In a previous post, titled "Architect vs Builders"-- I wrote extensively about the differences between someone who is a visionary, -- as well as a person who can execute.
What makes a GREAT architect? (see link above for clarity, on defintion of "architect")
There are certainly traits of great leaders, leaders who create, conceptualize - and inspire others to follow them. Are there "commonalities" in these characteristics?
Every person has a different barometer by whch they measure "greatness" - but I'd like to share with you, what I think the common traits are based on what I've experienced, and from my perception.
* Putting their EGO, and personal needs, a distant second in their lives for a short period of time.
This is often underlooked, but most great leaders early on in their process, have a vision -- and in order to begin to build on it often place their immediate needs, EGO, and relationships -- in second place -- in order to to further their ultimate goal. They have a goal, and in order to fulfill it, they make sacrifices that most of us cannot understand nor fathom, -- and most will not be placed in a scenario to fully comprehend it until they are well beyond it, and can look back and go, "whew...I was crazy, I don't know if I'd do that again......"
* Not Afraid to Fail
Not afraid, and "wanting to" fail are different. But, ask any visionary early on....90-99% of the people just DONT GET YOU. I love the story of how Bill Gates pitched his concept and idea to a company early on, and the EXEC said to him, "what are you crazy, there will never be a day when workers will have computers on their desks..."
As a sales guy, I can only imagine what he was thinking on his walk out the door, another failed appointment --- yet he stayed at his task -- failed - yet he believed. Case closed.
* Creating a Personality - and Sticking to it
This is as important as the product itself, getting BUY IN, and acceptance from your early supporters. This is not done through the gadget, but the SELLING of your passion and personality -- everybody has to sell at some point -- these special people SELL MORE, and have a personality they have developed to convince others that not only are they the best, but their idea is to -- and, they stick to it.
Utterly Convincing in their Dedication and Comittment
This should go under - GET ON THE BUS, or get off. I remember a interview I had where a boss jumpred on the desk, (he was wearing a suit) -- and stomped onit 3 feet above me, I thought it would collapse. He flung his arms wildly -- and made his case. I said, " if this cat was willing to do that - stand on a rickey desk, make a looney bin out of himself, yelling at me in the interview, well that was A GUY I COULD WORK FOR, and be inspired by"--- ( I won't tell you who it is until he gives me permisssion) But, that story basically was a lesson to me in how to inspire my group, and convince a staff that the only way to success was dedication and commitment. He taught me this, and how to COMMUNICATE it. This is critical.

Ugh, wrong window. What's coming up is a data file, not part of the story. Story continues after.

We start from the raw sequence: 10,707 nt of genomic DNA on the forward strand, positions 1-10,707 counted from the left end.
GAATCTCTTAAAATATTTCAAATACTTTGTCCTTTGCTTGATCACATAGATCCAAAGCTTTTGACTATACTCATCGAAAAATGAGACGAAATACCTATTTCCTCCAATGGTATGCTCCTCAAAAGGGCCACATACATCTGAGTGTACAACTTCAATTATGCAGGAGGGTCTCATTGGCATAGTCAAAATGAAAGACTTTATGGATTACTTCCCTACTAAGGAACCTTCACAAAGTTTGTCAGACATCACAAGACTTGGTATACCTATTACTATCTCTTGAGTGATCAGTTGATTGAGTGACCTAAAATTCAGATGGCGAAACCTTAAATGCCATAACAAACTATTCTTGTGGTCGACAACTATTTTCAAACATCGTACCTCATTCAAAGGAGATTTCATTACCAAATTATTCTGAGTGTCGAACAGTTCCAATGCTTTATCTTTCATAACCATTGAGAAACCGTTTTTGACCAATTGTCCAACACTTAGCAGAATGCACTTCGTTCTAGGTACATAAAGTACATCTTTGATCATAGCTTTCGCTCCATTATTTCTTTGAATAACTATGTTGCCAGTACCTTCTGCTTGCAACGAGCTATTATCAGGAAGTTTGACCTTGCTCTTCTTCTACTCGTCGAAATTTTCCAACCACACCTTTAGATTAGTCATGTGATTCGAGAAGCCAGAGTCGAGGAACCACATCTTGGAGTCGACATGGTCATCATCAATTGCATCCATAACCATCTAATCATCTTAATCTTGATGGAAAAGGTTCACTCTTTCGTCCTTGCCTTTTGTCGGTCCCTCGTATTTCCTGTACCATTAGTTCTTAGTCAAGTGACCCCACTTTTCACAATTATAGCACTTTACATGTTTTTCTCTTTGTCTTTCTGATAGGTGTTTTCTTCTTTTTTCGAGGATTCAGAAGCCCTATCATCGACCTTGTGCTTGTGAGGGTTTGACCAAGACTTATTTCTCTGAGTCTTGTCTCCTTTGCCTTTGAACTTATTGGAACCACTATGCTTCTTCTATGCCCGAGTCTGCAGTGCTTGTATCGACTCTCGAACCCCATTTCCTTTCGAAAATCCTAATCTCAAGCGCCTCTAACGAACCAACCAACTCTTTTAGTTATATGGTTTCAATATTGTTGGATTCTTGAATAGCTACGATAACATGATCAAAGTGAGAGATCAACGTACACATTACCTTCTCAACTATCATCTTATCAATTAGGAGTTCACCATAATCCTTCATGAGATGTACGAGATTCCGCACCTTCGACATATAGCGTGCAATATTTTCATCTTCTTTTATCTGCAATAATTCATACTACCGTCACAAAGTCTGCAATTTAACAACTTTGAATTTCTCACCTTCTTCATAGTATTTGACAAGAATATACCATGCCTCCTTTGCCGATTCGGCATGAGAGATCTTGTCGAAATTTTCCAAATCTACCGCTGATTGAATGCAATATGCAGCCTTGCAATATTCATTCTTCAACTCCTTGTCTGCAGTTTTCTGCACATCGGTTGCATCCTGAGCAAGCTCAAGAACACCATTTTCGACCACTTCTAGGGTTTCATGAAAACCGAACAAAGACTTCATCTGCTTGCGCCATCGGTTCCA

Knowing VERY EARLY their WEAKNESS
This is simple, yet hard--- and seperates many from the pack. Telling everyone within earshot early on, "I cannot do this...." And, making it FUN for others to pick up and run with the weakness..... AND MAKE IT A STRENGTH.
Being exceptional at "Watering their Plants"
I use this phrase often. It means that a architect "gives love to key people and resources" making them feels as they are critically important. (even if they are not) But making EVERYONE feel as though they are "part of the process" -- inspires action and implementation of the vision. Early on -- the architect needs to execute, yet their are NO processes in place....the WATERING of the plants, insures that measures get taken, and tasks get completed.
Show me a architect without a healthy dose of paranoia, and I'll show you a pretty good "builder" -- but not a TOP (high echelon) architect.
Willingness To Gamble at LEAST ONCE, Jeopardizing it all
On the way up, usually early on, taking a HUGE leap of faith...(gamble) on something, trusting, a client, a relationship, a investor -- but something that they look back on as the "big break that coulda gone either way..." This usually is called failure if they make a bad call, but I call this partially BLUFFING your way to the top -- and staking out ground, putting in the flag....and hoping you win. The flip side of winning is utter disaster, and decimation of the new idea -- and usually the architect understands the consequences...and is willing to take them to succeed.
If this does not happen (gambling, at least once early in the process) we are probably NOT talking about a architect.
Knowing When to Walk away
Probably the most overlooked, but critical. Being focused enough to move on. It's a special trait - and requires a whole different set of skills than most people possess.
There are certainly more, but this encompasses pretty well the framework of a GREAT architect in my world....any more suggestions or addtions feel free to contribute.